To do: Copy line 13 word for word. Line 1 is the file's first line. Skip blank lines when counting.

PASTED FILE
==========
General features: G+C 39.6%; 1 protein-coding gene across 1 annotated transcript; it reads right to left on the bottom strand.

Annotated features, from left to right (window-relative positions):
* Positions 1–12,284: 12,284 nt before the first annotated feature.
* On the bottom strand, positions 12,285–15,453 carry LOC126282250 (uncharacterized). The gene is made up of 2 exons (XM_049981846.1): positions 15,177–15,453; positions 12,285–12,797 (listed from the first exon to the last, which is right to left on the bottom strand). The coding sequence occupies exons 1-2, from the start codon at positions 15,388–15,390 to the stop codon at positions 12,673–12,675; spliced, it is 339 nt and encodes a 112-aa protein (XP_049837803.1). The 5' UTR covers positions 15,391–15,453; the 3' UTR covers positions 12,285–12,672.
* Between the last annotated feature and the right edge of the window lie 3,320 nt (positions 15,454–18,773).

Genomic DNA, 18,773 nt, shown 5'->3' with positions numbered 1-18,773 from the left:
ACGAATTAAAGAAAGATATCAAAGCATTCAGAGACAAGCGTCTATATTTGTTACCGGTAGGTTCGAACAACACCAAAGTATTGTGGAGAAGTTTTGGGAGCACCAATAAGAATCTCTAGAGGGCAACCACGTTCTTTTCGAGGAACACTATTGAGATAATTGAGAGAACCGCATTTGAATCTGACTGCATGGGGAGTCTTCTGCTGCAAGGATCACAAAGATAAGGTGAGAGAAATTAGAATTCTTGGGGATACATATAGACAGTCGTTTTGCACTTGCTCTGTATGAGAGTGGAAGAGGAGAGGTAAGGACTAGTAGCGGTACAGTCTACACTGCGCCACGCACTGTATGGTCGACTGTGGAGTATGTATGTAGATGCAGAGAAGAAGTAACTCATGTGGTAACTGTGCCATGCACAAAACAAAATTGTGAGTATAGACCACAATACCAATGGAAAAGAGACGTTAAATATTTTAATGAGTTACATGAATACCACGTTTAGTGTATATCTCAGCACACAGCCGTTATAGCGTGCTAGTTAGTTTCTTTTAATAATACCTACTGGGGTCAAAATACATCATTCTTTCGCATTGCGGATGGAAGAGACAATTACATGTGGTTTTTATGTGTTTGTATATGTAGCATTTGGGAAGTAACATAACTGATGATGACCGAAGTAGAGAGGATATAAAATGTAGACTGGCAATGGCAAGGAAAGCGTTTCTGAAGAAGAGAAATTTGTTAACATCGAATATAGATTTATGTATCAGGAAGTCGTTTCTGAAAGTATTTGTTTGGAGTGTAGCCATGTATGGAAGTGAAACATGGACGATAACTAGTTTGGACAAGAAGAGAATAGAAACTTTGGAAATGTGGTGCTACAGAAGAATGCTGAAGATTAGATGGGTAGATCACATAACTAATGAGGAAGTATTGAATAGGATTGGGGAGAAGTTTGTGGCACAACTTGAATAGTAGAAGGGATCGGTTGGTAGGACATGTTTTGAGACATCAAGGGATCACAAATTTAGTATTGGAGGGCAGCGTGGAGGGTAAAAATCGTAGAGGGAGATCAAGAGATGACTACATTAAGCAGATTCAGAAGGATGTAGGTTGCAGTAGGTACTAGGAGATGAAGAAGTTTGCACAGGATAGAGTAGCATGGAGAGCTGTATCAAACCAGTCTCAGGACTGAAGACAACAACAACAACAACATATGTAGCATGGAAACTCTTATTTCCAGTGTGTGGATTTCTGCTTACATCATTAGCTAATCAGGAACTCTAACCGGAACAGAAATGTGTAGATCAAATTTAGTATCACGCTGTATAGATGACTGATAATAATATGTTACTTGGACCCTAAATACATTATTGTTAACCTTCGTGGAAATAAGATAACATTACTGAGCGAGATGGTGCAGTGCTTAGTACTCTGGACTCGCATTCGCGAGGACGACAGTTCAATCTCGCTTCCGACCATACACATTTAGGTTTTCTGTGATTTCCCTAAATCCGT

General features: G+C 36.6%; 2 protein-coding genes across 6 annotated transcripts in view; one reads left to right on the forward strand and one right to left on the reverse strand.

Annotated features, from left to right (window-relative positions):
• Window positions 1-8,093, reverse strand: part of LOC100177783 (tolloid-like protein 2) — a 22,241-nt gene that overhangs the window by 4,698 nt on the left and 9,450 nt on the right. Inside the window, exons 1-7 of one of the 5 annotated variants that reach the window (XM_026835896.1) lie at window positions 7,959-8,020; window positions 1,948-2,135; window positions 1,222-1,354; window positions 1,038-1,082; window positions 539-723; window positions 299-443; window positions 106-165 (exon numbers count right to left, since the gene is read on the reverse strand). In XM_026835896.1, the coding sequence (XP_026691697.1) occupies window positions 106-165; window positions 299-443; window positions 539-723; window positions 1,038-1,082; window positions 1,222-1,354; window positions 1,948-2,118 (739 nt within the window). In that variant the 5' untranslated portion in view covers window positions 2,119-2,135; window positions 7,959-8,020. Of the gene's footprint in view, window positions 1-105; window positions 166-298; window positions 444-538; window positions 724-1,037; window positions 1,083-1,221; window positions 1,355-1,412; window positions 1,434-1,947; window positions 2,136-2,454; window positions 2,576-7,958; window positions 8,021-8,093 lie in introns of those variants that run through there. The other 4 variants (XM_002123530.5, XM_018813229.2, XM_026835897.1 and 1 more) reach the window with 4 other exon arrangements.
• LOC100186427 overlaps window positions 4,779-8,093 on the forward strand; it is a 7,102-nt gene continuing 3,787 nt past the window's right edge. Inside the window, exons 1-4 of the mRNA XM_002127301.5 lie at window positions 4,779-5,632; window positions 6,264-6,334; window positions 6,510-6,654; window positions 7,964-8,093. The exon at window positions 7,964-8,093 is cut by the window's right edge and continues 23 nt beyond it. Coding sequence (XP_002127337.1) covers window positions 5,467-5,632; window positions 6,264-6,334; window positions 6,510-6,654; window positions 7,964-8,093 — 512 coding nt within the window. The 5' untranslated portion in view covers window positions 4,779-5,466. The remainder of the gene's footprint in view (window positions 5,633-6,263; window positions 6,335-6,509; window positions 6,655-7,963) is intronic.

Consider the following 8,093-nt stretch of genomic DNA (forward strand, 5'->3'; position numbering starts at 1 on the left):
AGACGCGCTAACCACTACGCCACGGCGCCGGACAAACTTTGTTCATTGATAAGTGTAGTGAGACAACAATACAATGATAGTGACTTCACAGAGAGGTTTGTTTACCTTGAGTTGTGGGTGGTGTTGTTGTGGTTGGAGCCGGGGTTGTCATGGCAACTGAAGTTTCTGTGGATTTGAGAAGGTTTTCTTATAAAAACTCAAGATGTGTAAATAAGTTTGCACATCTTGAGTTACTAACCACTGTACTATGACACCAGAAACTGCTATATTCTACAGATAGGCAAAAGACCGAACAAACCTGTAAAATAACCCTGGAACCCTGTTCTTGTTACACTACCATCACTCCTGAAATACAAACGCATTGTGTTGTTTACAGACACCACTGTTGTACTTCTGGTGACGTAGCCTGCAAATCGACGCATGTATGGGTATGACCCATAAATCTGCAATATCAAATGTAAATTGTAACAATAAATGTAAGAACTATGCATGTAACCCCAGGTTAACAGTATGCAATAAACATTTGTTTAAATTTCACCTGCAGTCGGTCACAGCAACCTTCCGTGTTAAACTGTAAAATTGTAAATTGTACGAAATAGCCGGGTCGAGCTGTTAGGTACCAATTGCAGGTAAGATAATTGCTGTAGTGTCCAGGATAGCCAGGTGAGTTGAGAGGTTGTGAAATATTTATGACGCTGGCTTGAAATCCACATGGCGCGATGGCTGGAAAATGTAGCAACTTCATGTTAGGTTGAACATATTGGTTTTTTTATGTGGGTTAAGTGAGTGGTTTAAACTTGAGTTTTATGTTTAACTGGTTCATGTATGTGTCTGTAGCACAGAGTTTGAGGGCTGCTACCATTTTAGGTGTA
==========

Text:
AGACGCGCTAACCACTACGCCACGGCGCCGGACAAACTTTGTTCATTGATAAGTGTAGTGAGACAACAATACAATGATAGTGACTTCACAGAGAGGTTTGTTTACCTTGAGTTGTGGGTGGTGTTGTTGTGGTTGGAGCCGGGGTTGTCATGGCAACTGAAGTTTCTGTGGATTTGAGAAGGTTTTCTTATAAAAACTCAAGATGTGTAAATAAGTTTGCACATCTTGAGTTACTAACCACTGTACTATGACACCAGAAACTGCTATATTCTACAGATAGGCAAAAGACCGAACAAACCTGTAAAATAACCCTGGAACCCTGTTCTTGTTACACTACCATCACTCCTGAAATACAAACGCATTGTGTTGTTTACAGACACCACTGTTGTACTTCTGGTGACGTAGCCTGCAAATCGACGCATGTATGGGTATGACCCATAAATCTGCAATATCAAATGTAAATTGTAACAATAAATGTAAGAACTATGCATGTAACCCCAGGTTAACAGTATGCAATAAACATTTGTTTAAATTTCACCTGCAGTCGGTCACAGCAACCTTCCGTGTTAAACTGTAAAATTGTAAATTGTACGAAATAGCCGGGTCGAGCTGTTAGGTACCAATTGCAGGTAAGATAATTGCTGTAGTGTCCAGGATAGCCAGGTGAGTTGAGAGGTTGTGAAATATTTATGACGCTGGCTTGAAATCCACATGGCGCGATGGCTGGAAAATGTAGCAACTTCATGTTAGGTTGAACATATTGGTTTTTTTATGTGGGTTAAGTGAGTGGTTTAAACTTGAGTTTTATGTTTAACTGGTTCATGTATGTGTCTGTAGCACAGAGTTTGAGGGCTGCTACCATTTTAGGTGTA